Curious Oranj

Reading Michael Sokolove’s fascinating Times magazine article on the Ajax soccer academy in Amsterdam, I couldn’t help but think of Dutch soccer as a joyless, workman-like pursuit. The creation of soccer players in the “cramped, soggy nation,” Sokolove suggests, is performed with systematic gloom. It’s odd because the Netherlands have long been known, at least stereotypically, for playing beautiful, flowing soccer, not for their efficiency. They’re famous for a system, Total Football, that is not really a system at all, but a dream. Each player should be so well rounded, so skillful, and so spatially intelligent that he can freely interchange with his teammates, roaming from one position to another, from striker to defender to central midfielder to fullback. Total Football is not really a practical playbook. It’s more like Plato. The Dutch team, as Sokolove mentions, has also been accused of choosing style over results. They are more interested in playing well than in winning. Or at least they haven’t won the World Cup. Not yet.

The Netherlands begins this tournament with another excellent team and another set of doubts. They are ranked third in the world. They breezed through qualifying in the toughest region, Europe, winning all eight of their matches and only conceding two goals. Yet no one seems to talk about them as a favorite, at least not in the same breath as Brazil or Spain, or even the dysfunctional Argentines. Perhaps that’s because of their history as also-rans, or perhaps it’s because the stars of that soggy nation don’t seem to shine as brightly as others. I don’t mean that they lack creativity on the field, or that they’ve been tainted by dour soccer academies. I’m talking about something more superficial: looks — and lack of hair. Take Arjen Robben. Even when he was 17, the balding and thin-lipped winger looked more like a middle-aged bureaucrat than a soccer star. Then there is Wesley Sneijder. When you first watch him play, you might not suspect he is one of the best players in the world. He doesn’t have the circus moves of Cristiano Ronaldo or the manic zig-zag of Lionel Messi. It’s not until the third or fourth time he collects the ball, evades a defender, and plays a perfect 40-yard pass to a teammate you didn’t know existed, that you may stop and say, hey, that bald kid’s pretty good.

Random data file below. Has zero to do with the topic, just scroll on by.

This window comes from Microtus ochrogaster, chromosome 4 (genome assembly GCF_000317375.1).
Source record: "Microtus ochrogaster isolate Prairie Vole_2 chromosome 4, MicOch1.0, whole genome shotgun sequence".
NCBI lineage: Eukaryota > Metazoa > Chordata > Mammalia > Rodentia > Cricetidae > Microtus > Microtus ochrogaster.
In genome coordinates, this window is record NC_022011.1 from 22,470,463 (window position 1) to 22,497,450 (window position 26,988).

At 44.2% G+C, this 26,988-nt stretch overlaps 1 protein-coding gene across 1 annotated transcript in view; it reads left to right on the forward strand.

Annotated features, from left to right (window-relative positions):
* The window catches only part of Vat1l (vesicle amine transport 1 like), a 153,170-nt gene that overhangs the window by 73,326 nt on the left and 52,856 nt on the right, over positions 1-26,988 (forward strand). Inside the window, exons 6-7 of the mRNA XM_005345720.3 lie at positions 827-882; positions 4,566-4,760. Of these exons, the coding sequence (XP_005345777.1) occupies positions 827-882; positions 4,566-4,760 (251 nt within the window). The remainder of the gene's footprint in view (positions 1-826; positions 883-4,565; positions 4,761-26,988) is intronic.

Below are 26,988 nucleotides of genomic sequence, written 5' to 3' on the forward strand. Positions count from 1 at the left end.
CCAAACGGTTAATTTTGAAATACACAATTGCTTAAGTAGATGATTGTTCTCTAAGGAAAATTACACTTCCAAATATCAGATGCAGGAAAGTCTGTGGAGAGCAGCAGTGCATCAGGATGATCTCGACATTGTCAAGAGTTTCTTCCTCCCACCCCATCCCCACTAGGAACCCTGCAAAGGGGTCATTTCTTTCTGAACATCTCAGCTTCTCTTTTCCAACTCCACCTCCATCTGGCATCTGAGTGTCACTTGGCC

I hope that Mr. Robben recovers from his injury to play in the World Cup. Watching him is a pleasure, partly because he is so predictable. He almost never touches the ball with his right foot, and makes identical runs over and over, up the flank and in toward goal. It almost always works. It doesn’t matter if the defender, and all of us, know what’s coming. Each time we say, he can’t be that quick, that slippery, and he is.

The Netherlands have a moderately tricky group with Japan, Denmark, and Cameroon. They should advance, and then, if they can harness some of that practical functionalism of their academies, they could go far. Perhaps, they’ll imitate Spain’s Euro-winning team and finally marry flair with a championship. Or they’ll go out on penalties to the Italians and return to Holland, cramped, soggy, and bald.


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